Increase in arrest rates following legal reforms of mandatory or presumed arrest has been partially related to the "dual arrest" policy, namely, police inclination to arrest both the male perpetrator and his female partner, because in most domestic violence encounters the parties involved tend to file charges and counter-charges Martin, An observed increased arrest rate of women in domestic violence cases has been attributed to this policy Ferraro, a ; the criminal justice system response has not always been commensurate with the harm experienced by victims of battering Research suggests that the prevalence and frequency of the behavior termed domestic violence is high, regardless of the method employed to study its extent Worden, a.
There is evidence to suggest that estimates of intimate violence produced by various studies employing different methods are lower that their true incidence, as victims of intimate violence tend to underreport the behavior to researchers.
Police records provide even a lower estimate of the incidence of domestic violence, as many victims avoid reporting the victimization to the police.
Victims refrain from reporting abuse to officials for many reasons. Oftentimes in the beginning of the relationship, victims feel shame, guilt or inadequacy about their presumed contribution to the conflict. Other reasons include fear of losing the financial or economic support the abuser provides, desire to keep the family unit intact, concern for their children, emotional attachment to the abuser, and perceived or real lack of options to leave the abuser and become self sustaining.
Fear of the abuser becomes a major reason for non-reporting of the violence as the violence increases or intensifies. Abusers often threaten to kill their partners if they leave, and research has shown that such threats need to be taken seriously, as "separation assault" Mahoney, is a common situation in which victims are injured or even killed.
Intimate violence defined as criminal includes related offenses such as stalking, which often takes place after a relationship has ended. There are, however, many forms of abuse between current and past relationships that are not considered criminal offenses, even though they are part of the abuse pattern and they often precede, co-occur or even substitute for physical violence.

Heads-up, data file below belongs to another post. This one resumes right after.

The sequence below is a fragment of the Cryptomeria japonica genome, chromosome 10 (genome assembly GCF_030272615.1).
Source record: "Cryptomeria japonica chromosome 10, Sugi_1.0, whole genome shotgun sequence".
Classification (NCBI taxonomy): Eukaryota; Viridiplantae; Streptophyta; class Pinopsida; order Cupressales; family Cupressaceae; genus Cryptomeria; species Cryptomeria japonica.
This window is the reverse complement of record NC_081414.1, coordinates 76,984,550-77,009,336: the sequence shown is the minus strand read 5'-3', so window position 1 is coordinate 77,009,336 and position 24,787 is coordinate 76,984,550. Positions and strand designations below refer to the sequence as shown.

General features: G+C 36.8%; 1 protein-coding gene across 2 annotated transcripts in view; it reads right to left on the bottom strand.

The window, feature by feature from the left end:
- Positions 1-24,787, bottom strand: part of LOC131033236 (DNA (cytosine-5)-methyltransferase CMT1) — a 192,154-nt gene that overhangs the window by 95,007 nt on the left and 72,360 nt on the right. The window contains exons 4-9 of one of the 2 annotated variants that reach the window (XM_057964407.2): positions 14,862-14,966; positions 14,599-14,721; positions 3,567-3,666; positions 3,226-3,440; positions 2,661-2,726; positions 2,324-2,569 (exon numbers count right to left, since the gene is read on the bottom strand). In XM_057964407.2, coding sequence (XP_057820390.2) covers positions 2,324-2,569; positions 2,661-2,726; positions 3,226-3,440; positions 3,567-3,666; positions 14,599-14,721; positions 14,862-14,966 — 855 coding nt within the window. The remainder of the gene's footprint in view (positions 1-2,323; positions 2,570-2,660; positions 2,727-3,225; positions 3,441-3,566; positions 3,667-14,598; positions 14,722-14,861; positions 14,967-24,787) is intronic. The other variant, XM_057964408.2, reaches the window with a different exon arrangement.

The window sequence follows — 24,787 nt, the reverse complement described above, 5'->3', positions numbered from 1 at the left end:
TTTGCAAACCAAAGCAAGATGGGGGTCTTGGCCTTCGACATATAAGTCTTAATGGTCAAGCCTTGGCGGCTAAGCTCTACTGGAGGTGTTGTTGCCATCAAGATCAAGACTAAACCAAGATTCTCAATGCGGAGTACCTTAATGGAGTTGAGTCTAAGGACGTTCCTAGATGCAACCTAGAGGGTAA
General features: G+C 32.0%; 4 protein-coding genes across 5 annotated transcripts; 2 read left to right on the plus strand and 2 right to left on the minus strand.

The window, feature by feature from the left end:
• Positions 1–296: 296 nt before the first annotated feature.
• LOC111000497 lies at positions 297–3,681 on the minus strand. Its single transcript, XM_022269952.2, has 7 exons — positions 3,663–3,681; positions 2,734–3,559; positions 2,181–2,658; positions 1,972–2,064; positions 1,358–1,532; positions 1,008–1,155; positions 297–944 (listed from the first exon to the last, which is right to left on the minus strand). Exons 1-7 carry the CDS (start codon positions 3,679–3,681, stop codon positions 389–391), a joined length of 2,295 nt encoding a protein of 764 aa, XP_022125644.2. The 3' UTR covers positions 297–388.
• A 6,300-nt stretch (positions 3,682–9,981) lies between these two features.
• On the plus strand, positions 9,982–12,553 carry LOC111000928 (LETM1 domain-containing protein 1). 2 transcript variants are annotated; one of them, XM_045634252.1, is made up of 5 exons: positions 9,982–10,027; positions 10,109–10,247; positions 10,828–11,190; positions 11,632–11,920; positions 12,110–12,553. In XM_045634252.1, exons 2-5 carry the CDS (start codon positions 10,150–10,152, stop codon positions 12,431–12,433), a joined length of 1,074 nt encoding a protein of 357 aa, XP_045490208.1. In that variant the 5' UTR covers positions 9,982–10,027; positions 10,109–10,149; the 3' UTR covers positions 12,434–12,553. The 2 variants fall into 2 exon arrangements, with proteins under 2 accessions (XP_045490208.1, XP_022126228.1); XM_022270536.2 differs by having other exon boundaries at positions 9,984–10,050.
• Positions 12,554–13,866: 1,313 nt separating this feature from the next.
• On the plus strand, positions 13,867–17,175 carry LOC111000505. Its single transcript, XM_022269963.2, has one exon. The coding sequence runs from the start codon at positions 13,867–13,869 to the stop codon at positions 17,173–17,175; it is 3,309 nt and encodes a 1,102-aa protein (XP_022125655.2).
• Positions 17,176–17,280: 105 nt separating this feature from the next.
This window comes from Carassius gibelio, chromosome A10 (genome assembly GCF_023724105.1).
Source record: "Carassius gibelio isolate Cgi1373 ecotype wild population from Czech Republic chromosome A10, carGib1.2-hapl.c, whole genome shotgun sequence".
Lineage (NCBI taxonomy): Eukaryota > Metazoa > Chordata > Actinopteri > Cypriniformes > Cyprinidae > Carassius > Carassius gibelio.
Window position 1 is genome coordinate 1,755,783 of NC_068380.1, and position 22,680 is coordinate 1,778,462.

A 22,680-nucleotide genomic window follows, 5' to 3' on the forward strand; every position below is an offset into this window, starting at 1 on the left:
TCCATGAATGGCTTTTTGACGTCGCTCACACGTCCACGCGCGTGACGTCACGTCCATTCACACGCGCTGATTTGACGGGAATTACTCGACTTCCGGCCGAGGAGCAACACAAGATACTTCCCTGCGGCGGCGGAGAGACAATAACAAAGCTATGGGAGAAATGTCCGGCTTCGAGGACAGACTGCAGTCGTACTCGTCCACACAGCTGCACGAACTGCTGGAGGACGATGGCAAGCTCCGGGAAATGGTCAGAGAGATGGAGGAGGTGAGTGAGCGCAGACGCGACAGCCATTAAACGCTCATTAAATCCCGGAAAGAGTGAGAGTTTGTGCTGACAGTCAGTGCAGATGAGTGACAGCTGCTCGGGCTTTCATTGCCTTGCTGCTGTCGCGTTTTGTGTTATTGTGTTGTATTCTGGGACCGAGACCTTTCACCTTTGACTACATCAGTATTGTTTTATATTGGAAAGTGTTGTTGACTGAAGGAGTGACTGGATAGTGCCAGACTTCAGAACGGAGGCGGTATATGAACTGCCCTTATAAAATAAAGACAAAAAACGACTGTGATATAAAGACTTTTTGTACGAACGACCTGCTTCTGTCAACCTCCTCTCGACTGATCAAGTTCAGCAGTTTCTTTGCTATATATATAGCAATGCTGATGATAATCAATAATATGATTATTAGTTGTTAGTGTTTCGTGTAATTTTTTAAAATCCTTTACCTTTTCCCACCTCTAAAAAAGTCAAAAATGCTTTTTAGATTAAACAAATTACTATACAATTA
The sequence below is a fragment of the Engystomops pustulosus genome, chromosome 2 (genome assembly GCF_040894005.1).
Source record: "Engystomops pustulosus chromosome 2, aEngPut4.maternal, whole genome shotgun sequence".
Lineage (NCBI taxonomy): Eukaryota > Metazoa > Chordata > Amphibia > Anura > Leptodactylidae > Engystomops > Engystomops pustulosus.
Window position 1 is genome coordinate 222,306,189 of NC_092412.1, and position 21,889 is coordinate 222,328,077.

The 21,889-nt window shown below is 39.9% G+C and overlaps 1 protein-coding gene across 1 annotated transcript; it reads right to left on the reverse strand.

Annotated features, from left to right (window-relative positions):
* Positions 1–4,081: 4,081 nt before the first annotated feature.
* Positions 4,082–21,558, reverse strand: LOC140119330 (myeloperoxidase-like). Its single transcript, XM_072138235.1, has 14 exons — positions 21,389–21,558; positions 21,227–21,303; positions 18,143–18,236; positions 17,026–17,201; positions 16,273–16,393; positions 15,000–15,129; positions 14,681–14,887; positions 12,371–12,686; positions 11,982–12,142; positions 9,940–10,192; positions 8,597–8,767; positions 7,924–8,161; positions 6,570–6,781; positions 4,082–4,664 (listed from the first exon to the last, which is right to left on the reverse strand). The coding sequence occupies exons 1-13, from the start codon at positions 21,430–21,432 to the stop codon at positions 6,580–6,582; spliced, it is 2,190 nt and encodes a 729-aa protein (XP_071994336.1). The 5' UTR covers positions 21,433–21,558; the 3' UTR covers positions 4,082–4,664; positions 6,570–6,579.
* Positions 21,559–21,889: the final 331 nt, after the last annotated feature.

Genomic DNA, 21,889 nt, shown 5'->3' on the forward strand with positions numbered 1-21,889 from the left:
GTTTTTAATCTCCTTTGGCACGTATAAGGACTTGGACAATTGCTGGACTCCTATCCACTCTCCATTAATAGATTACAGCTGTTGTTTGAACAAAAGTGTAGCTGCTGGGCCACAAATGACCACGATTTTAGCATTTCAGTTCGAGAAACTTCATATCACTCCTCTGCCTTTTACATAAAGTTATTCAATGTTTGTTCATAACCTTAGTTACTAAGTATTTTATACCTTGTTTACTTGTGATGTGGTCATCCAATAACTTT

Although some of these behaviors may be illegal in other contexts, many of them remain outside the ordinary reach of the criminal law and the justice system if they occur within the context of intimate relationships.
For the purpose of this article, domestic violence is defined as threatening or injurious physical, psychological, sexual, verbal or economic behavior directed toward an intimate partner, regardless of marital status or whether the behavior occurs within current or terminated relationships.
Because most acts of domestic violence are perpetrated by men against women, woman battering is the focus of this article. Historical Background Domestic violence appears to be a cultural universal; its historical roots are as ancient as they are deep.
Domestic violence appears to be a cultural universal; its historical roots are as ancient as they are deep. The emergence of monogamous pairing relationships, designed to provide women protection from violation by men other than their spouses and guarantee husbands their identities and rights as fathers, resulted in a dependency status of wives in the legal, social and economic spheres Martin, The monogamous marriage was characterized by differential power between the partners.
In medieval times, husbands had the power of life and death over their dependents and the right to unrestrained physical chastisement of members of the household, including their wives and children Pleck, Physical cruelty, including murder of a wife or a serf, was allowed as long as it was inflicted for disciplinary purposes Davis, NCJA/BJA Webinar Series.
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Acknowledgements. The NCSL Sentencing and Corrections Work Group was staffed and this report was prepared by Alison Lawrence, policy specialist, and Donna Lyons, group director, for the Criminal Justice .